L-49, Allahabad Safeda, Lucknow Safeda, Apple Colour, Chittidar, Red Fleshed, Allahabad Surkha, Sardar, Mirzapuri Seedless, CISH-G-1, CISH-G-2, CISH-G-3

West Bengal


L-49, Allahabad Safeda, Dudhe Khaja, Gole Khaja, Kabli, Baruipur, Chittidar, Harijha, Sardar

5.4              Land Preparation


Land is prepared during the summer season by ploughing, harrowing, leveling and removing weeds.


5.5              Planting


5.5.1                 Planting Material


Plants are vegetatively propagated by budding, inarching or air layering.


5.5.2                 Planting Season


Planting is done during the rainy season. June-July is the ideal time for planting the layers and seedling.


5.5.3                 Spacing


The plants are usually planted at a distance of 5-8 m. The exact planting distance is decided according to variety, soil fertility and availability of irrigation facilities.


Standard spacing is 6 m. x 6 m. accommodating 112 plants/acre. By increasing the plant density, productivity can be increased. In the model scheme, a spacing of 6 m. x 6 m. with a population of 110 plants per acre has been considered which was commonly observed in areas covered during a field study.


High density planting causes erect growth of branches making the plant tall, compact and also gives higher yield/unit area in early years of fruiting.


5.5.4                 Planting Method


Square system of planting is generally adopted.  Pits of 1x1x1m. size are dug before the monsoon and filled with a mixture of farmyard manure and soil.


5.6               Nutrition


Time of fertilizer application depends on the region and crop variety. In north India, fertilizer is applied in the first week of May for rainy season crop and in first week of July for winter season crop. The plants are manured twice a year, first during June-July and second by during October.


A fertilizer dose of 600 g. N, 400 g. K in Northern Region, 260 g. N, 320 g. P and 260 g. K in Eastern Region, 900 g. N, 600 g. P and 600 g. K in Southern Region and 600 g. N, 300 g. P and 300g. K/plant /year in Western Region is recommended.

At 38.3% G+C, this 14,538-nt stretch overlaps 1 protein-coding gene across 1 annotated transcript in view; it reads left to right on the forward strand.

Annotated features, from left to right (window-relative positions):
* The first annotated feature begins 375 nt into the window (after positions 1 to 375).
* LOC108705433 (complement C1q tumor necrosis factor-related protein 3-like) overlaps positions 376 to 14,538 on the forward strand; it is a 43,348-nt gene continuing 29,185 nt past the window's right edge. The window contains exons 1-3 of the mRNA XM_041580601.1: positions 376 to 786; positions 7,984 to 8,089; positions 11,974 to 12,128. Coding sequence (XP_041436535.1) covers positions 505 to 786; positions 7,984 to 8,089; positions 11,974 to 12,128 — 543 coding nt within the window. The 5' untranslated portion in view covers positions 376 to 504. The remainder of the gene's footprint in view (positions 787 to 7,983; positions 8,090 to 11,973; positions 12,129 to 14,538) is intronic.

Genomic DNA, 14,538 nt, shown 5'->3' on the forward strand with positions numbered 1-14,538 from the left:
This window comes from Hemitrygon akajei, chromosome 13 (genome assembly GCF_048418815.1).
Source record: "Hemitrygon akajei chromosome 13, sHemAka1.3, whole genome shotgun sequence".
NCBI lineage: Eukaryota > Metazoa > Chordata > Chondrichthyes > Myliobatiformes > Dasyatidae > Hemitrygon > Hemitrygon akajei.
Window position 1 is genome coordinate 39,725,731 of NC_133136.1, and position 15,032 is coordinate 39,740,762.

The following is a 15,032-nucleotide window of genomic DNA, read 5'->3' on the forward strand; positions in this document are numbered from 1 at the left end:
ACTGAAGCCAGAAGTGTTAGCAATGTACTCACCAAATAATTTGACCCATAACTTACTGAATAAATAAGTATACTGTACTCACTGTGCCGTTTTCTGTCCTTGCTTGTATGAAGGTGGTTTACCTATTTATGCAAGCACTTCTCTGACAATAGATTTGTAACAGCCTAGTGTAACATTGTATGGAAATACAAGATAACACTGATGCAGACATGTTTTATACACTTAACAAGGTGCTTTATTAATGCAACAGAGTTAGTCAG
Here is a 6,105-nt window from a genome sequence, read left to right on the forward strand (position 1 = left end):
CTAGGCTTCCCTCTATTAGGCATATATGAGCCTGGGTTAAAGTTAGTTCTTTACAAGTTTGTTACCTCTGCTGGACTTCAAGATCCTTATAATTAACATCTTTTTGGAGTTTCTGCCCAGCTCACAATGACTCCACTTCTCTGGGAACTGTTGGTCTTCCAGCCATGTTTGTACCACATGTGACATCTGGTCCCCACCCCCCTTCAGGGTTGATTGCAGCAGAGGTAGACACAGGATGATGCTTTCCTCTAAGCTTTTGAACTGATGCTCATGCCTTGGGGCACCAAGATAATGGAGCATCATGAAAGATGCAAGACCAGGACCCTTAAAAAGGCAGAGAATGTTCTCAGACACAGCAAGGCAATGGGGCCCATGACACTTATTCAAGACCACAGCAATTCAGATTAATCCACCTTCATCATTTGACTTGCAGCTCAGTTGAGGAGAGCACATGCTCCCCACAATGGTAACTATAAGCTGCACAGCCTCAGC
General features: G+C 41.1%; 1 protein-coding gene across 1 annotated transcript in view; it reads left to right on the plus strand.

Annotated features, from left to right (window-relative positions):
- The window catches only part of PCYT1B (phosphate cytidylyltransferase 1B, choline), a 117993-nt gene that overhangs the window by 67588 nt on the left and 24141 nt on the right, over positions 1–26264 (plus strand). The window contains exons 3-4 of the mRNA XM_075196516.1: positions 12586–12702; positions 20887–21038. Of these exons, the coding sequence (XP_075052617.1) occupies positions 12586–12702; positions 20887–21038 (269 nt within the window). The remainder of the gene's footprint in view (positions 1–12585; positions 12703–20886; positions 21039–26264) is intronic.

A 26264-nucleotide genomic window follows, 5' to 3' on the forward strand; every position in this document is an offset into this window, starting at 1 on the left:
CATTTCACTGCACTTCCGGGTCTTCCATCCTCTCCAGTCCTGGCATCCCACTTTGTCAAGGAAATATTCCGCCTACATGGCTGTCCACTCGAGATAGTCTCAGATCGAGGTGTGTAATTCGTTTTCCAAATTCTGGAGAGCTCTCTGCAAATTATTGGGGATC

5.7              Irrigation


Guava is mostly grown under rainfed condition.  During winter season, irrigation is provided at an interval of 20-25 days and in the summer months it is provided at an interval of 10-15 days by the ring method.


5.7.1        Drip Irrigation


Drip irrigation has proved to be very beneficial for guava. About 60% of the water used for irrigation is saved.  Besides substantial increase in size and number of fruits is observed.


5.8              Training & Pruning


Training of plants in young stage is essential in order to build a strong framework and to avoid weak crotches. Fruiting trees are pruned to check overcrowding in the orchard. The plants are trained as low headed trees to facilitate multiple hand pickings. Pruning is usually recommended after harvesting or in spring. Summer pruning is generally avoided as the plants get damaged due to sun burn.


5.9              Intercultural Operations


Weeds are usually removed by shallow cultivation. Green manuring is usually done during rainy season. Pre-emergence use of diuron (1.6 kg./ha.), oryzalin (1.67 litres/ha.), simazine (1.6 kg./ha.) or atrazine (1.6 kg./ha.) has been found to be effective in control of weeds in guava orchards.


5.10          Mulching


Dry leaves or straw are used as mulching material. Mulching can also be done either with black polycthylene sheet or with organic materials. Mulching the soil at least twice a year helps in conserving moisture and improving the fruit quality.



5.11          Inter-cropping


Leguminous crops or vegetable can be grown as intercrops during the first three years of planting provided irrigation facility is available.


5.12          Growth Regulators
The winter crop is much superior in quality compared to the monsoon crop. Farmers often reduce monsoon crop by deblossoming to get a higher price.  This is done by growth regulators like maleic hydrazide on spring flush of flowers. Growth regulators like NAA, NAD and 2, 4D have been found to be effective in thinning of flowers and also manipulating the cropping season.
5.13          Plant Protection Measures
5.13.1    Insect Pests
The insect pests mostly observed are fruit fly, stem borer, bark eating caterpillar, thrips, nematodes, mealy bug and scale insect.  Spraying with malathion (2ml.), phosphamidon (0.5ml. per ltr. of water), monocrotophos, dimethoate etc. has been found to be effective in most cases.  Apart from that adoption of suitable cultural practices and destruction of infected plants needs to be done.
5.13.2    Diseases


The main diseases reported are wilt, fruit canker, fruit rot, anthrachose and grey leaf spot.  Application of Carbendazim / Thiophanate methyl (1g./l) or Kavach / Mancozeb (2 g/l) depending upon the type of infection has been found to be effective in controlling the diseases.


5.13.3    Disorders


Fruit drop is a serious disorder in guava resulting in about 45-65% loss due to different physiological and environmental factors.  Spraying of GA has been found to be effective in reducing the fruit drop in guava.  


Bronzing of guava has been observed in places having low soil fertility and low pH. Affected plants show purple to red specks scattered all over the leaves. Under aggravated condition, total defoliation and fruits characterized with brown coloured patterns on the skin, with reduced yield are noticed.